When does electronic word-of-mouth matter? A study of consumer product reviews

Jason Q. Zhang, Georgiana Craciun, Dongwoo Shin

Research output: Contribution to journalArticlepeer-review

375 Scopus citations

Abstract

Online consumer product reviews, a form of electronic word-of-mouth (eWOM), have attracted increased attention from researchers. This paper examines the persuasiveness of eWOM. Drawing on regulatory focus theory, the authors propose that the consumption goals that consumers associate with the reviewed product moderate the effect of review valence on persuasiveness. Data from lab experiments and actual online retailers suggest that consumers who evaluate products associated with promotion consumption goals perceive positive reviews to be more persuasive than negative ones (i.e., a positivity bias). Conversely, consumers who evaluate products associated with prevention consumption goals perceive negative reviews to be more persuasive than positive ones (i.e., a negativity bias).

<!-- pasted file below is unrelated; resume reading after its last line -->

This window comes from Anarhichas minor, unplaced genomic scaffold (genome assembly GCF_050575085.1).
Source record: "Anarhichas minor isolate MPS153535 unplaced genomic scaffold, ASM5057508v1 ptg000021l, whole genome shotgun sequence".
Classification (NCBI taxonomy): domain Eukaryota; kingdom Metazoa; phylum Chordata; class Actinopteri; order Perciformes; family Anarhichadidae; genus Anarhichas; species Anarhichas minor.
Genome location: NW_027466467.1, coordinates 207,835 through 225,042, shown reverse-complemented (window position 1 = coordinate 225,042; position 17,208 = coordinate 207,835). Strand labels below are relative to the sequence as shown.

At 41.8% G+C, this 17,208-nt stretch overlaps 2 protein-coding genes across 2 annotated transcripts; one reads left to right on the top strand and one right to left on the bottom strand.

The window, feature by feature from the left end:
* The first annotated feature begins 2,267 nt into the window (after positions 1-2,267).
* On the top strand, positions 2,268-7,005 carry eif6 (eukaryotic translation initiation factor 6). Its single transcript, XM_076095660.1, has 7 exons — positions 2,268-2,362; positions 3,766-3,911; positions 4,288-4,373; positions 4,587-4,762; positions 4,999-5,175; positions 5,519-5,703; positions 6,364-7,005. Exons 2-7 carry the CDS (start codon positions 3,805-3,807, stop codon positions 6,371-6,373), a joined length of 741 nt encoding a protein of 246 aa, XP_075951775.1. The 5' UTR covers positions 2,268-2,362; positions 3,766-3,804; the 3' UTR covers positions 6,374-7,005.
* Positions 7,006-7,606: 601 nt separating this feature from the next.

Original languageEnglish
Pages (from-to)1336-1341
Number of pages6
JournalJournal of Business Research
Volume63
Issue number12
DOIs
StatePublished - Dec 2010

Keywords

  • Consumer product reviews
  • EWOM
  • Persuasiveness
  • Self-regulatory focus

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